17 April 2024

A question of code and ethics

Executive Education
| The European |

The more influence AI asserts across the industrialised world, the more emphasis we must place on ethics and education, says Professor Andreas Kaplan of ESCP Business School

Artificial Intelligence (AI) is defined as a system’s ability to correctly interpret external data, to learn from such data, and to use those learnings to achieve specific goals and tasks through flexible adaptation. The technology is leading to significant changes in today’s world, with huge shifts in employment markets due to more jobs being automated. Many if not all employees will have to acquire new skills if they do not want to be replaced by a machine. 

On an international scale, AI might lead to a new world order, with China and the US fighting a tech cold war in which Europe is not even part of the picture. Regulation, international cooperation and diplomacy will aim to remedy negative effects. In this scenario, two areas will be of particular importance: ethics and education.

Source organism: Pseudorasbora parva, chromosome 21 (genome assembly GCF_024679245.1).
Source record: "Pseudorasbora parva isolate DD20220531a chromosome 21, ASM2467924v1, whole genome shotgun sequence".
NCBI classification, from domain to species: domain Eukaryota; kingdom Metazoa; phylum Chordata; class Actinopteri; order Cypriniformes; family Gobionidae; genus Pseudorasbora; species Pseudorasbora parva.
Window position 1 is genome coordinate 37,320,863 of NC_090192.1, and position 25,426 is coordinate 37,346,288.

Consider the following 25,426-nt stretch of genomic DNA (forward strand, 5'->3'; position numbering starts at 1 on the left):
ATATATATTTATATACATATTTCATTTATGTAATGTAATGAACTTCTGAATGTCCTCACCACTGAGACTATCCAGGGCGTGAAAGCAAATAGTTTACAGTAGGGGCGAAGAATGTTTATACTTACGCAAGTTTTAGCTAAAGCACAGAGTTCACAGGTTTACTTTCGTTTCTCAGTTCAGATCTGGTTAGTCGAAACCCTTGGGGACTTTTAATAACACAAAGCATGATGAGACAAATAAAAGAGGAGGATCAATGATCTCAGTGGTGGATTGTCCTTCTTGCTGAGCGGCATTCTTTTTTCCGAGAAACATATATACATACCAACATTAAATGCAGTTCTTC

Ethics for a better world

First, an AI system will do whatever task it has been ordered to do – even if these tasks are unethical, illegal or lead to negative outcomes. Obviously, this is highly problematic and hence requires strict regulation and laws. However, there is a second, more complicated issue related to ethics and AI: humans are often imprecise in their commands, which might lead to misinterpretations and counterproductive outcomes. An AI system which is tasked with protecting the US president could simply lock him in the Oval Office. He is indeed protected, but that was not what was ™傱 intended in the first place. To perform as desired, AI systems need to have some understanding of human values and ethics to enable them to correctly interpret fuzzy commands. We will need to develop ethical guidelines and consequently implement them within AI-driven systems. This might not sound urgent right now, but as AI becomes more powerful and capable in the future, the need for ethics will become more important.